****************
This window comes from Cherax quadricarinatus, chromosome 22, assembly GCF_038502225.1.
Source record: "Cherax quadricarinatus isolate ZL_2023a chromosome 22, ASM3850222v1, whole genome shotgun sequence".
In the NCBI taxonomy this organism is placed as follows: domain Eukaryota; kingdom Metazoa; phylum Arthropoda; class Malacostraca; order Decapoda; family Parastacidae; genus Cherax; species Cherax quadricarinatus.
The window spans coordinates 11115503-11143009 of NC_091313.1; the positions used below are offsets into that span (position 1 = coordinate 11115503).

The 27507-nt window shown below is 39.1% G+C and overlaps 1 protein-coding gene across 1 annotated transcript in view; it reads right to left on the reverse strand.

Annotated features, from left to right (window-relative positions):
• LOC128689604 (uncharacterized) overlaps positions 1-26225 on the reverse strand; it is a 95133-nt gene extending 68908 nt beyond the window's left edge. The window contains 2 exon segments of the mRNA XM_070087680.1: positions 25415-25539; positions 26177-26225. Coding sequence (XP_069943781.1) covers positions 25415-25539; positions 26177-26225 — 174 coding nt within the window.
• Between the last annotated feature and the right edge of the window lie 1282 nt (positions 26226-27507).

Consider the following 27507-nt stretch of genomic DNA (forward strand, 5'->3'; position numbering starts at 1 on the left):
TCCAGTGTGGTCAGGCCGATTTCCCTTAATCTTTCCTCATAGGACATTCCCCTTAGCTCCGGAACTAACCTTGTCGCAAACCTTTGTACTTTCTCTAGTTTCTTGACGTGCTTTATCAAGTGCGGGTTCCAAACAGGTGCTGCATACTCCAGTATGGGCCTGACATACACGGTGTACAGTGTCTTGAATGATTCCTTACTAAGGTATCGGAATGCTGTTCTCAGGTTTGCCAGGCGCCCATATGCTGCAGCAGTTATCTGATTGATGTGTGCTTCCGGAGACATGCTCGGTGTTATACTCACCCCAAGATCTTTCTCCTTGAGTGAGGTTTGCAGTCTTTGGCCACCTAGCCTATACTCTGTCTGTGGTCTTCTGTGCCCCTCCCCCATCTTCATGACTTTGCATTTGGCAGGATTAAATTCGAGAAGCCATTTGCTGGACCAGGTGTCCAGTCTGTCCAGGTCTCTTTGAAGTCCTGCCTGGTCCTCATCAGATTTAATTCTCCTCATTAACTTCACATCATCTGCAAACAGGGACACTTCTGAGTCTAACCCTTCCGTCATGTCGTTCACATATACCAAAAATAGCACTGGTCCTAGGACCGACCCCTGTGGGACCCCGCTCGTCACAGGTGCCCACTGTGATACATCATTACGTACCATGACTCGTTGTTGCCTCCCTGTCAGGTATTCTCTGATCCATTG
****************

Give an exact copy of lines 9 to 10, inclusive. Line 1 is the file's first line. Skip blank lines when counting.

Consider the following 27507-nt stretch of genomic DNA (forward strand, 5'->3'; position numbering starts at 1 on the left):
TCCAGTGTGGTCAGGCCGATTTCCCTTAATCTTTCCTCATAGGACATTCCCCTTAGCTCCGGAACTAACCTTGTCGCAAACCTTTGTACTTTCTCTAGTTTCTTGACGTGCTTTATCAAGTGCGGGTTCCAAACAGGTGCTGCATACTCCAGTATGGGCCTGACATACACGGTGTACAGTGTCTTGAATGATTCCTTACTAAGGTATCGGAATGCTGTTCTCAGGTTTGCCAGGCGCCCATATGCTGCAGCAGTTATCTGATTGATGTGTGCTTCCGGAGACATGCTCGGTGTTATACTCACCCCAAGATCTTTCTCCTTGAGTGAGGTTTGCAGTCTTTGGCCACCTAGCCTATACTCTGTCTGTGGTCTTCTGTGCCCCTCCCCCATCTTCATGACTTTGCATTTGGCAGGATTAAATTCGAGAAGCCATTTGCTGGACCAGGTGTCCAGTCTGTCCAGGTCTCTTTGAAGTCCTGCCTGGTCCTCATCAGATTTAATTCTCCTCATTAACTTCACATCATCTGCAAACAGGGACACTTCTGAGTCTAACCCTTCCGTCATGTCGTTCACATATACCAAAAATAGCACTGGTCCTAGGACCGACCCCTGTGGGACCCCGCTCGTCACAGGTGCCCACTGTGATACATCATTACGTACCATGACTCGTTGTTGCCTCCCTGTCAGGTATTCTCTGATCCATTG